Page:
Here we are, on the brink, possibly, of electing a man who, as an American officer, parlayed with the enemy, and there have been no questions, no stories in response. No thoughts, no curiosity. We contemplate a new wartime leader whose political epiphany -- the famous Christmas in Cambodia, "seared, seared" into Kerry's memory -- never happened. Stories in the MSM? It's tough to find even one. We consider trusting our very lives to a man who has consistently hewed to the wrong side of history, favoring appeasement and disarmament over democratic principle and strength, but we know nothing of his current thinking on those old positions.
How, for instance, does this American presidential candidate explain his place of honor in a Vietnamese war museum dedicated to an American defeat? Does Kerry believe the anti-war movement in which he figured so prominently bears any moral responsibility for the mass brutality -- executions, re-education camps, boat people -- that marked Hanoi's victory? Indeed, does Kerry still believe North Vietnam "liberated" South Vietnam, and that the conflict itself was not a front in the Cold War? We saw valedictory comments from Kerry on Ronald Reagan's death, but we have no idea whether he still reviles the Reagan years as a "moral blackness."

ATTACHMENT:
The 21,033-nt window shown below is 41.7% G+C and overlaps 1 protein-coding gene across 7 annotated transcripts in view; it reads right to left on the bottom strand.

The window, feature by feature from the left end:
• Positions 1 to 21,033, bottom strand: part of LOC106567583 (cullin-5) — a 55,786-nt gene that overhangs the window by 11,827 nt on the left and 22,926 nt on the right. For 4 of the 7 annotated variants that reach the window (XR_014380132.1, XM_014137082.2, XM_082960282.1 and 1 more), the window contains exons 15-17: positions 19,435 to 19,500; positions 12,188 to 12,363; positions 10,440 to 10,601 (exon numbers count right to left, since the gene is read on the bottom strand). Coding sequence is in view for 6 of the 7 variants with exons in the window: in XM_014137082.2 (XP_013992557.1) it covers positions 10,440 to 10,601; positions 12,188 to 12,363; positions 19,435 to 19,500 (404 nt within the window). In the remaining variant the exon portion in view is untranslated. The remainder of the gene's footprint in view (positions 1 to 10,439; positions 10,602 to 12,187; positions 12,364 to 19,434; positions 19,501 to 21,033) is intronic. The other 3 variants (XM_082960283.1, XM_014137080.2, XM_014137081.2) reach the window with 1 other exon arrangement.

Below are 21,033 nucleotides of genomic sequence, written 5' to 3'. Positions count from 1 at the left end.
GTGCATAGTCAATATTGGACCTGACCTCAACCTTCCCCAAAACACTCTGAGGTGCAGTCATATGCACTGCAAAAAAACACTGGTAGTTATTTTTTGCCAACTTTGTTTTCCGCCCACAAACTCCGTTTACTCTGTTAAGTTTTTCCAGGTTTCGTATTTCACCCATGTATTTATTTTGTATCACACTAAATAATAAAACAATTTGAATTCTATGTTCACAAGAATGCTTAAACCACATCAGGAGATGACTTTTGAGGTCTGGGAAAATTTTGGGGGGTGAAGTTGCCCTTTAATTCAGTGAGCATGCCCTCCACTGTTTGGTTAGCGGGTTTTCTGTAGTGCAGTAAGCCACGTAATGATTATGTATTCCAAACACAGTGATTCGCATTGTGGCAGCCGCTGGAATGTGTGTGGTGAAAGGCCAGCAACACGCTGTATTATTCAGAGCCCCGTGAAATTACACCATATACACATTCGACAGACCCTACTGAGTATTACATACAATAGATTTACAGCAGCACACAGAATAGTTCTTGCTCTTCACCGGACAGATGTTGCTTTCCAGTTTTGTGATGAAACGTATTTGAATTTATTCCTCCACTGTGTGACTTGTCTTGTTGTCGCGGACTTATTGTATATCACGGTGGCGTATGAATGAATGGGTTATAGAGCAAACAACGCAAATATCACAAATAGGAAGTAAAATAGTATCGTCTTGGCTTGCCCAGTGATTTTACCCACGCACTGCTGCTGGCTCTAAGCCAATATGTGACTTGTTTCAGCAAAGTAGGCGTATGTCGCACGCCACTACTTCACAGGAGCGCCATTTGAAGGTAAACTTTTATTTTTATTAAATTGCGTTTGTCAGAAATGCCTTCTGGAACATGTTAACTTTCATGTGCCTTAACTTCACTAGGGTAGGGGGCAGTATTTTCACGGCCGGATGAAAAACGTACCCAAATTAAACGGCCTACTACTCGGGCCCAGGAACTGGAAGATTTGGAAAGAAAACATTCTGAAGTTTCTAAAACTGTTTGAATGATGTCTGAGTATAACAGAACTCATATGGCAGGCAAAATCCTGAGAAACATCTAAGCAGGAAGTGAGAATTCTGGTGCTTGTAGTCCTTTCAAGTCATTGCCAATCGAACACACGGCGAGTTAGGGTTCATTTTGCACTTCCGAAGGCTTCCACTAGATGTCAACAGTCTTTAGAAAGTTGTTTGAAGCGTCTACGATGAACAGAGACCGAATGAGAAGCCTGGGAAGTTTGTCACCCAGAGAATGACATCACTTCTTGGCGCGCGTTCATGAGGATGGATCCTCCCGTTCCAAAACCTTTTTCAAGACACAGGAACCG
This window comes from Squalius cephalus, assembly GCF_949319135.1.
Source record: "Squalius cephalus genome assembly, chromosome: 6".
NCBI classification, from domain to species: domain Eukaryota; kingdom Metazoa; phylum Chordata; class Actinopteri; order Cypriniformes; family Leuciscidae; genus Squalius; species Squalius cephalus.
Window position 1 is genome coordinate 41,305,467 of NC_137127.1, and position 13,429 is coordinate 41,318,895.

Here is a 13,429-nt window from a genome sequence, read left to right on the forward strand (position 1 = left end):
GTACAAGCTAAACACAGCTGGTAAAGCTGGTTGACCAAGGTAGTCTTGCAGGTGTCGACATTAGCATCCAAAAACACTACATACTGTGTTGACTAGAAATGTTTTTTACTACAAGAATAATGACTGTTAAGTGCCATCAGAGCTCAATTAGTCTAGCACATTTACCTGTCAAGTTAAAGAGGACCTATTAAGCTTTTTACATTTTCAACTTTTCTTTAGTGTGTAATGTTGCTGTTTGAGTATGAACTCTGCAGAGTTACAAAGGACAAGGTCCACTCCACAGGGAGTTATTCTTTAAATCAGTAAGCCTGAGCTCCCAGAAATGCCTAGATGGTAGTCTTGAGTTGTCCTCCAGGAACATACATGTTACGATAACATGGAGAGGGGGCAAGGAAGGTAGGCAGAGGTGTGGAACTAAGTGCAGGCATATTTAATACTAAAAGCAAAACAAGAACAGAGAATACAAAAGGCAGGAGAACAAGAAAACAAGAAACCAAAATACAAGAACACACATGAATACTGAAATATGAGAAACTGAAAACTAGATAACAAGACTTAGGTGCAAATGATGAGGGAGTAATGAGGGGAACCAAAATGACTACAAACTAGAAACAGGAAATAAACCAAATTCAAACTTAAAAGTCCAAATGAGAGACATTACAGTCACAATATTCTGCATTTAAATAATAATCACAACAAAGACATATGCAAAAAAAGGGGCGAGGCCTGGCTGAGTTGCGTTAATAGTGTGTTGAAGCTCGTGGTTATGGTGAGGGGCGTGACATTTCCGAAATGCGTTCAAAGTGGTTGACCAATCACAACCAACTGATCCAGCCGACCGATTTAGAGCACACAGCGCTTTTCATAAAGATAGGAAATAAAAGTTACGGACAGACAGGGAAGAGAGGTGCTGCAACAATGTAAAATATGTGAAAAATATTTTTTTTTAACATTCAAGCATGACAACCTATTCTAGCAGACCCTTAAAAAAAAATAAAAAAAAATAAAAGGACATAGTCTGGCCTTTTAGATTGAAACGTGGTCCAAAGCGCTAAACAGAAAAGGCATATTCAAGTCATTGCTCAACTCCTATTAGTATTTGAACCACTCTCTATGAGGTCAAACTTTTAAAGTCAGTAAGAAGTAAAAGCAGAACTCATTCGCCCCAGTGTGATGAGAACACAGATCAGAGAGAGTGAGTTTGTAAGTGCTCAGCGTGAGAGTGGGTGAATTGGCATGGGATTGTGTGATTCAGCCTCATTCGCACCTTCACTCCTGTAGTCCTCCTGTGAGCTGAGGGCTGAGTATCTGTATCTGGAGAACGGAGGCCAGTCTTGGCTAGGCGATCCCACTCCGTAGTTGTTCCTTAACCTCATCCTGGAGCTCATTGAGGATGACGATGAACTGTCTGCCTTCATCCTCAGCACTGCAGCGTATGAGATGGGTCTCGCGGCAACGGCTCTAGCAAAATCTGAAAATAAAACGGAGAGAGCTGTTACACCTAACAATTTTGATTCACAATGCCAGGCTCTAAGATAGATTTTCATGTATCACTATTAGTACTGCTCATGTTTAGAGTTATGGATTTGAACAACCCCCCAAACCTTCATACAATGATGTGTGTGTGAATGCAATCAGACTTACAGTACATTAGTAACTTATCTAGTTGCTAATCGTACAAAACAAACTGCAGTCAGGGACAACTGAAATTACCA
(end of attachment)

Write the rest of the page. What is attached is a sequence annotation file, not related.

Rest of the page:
We don't know because no one in the MSM has asked him. This glaring failure makes a mockery of the media. It leaves us gasping for facts. It also explains the volcanic eruption of alternative sources of campaign information -- Swift Boat Veterans for Truth, the newsies of the blogosphere, and a slew of independent ads and documentaries, including "Stolen Honor." Such activity has injected vital blasts of oxygen into otherwise stilted coverage.
But in the land of the free and the free press, we shouldn't have to rely on the unique gumption of, say, a John O'Neill, the Swiftee spokesman who went so far as to write a best-selling book about John Kerry, "Unfit for Command" (Regnery), to publicize crucial information the MSM ignored. I remember well the veritable news blackout on the Swift Boat vets when they first assembled last spring in downtown Washington. The Associated Press didn't even send a correspondent, calling the group's press conference "old news" -- before it happened.
Whatever the final tally on Election Day, we, the people need to take a good hard look at the MSM scorecard the day after.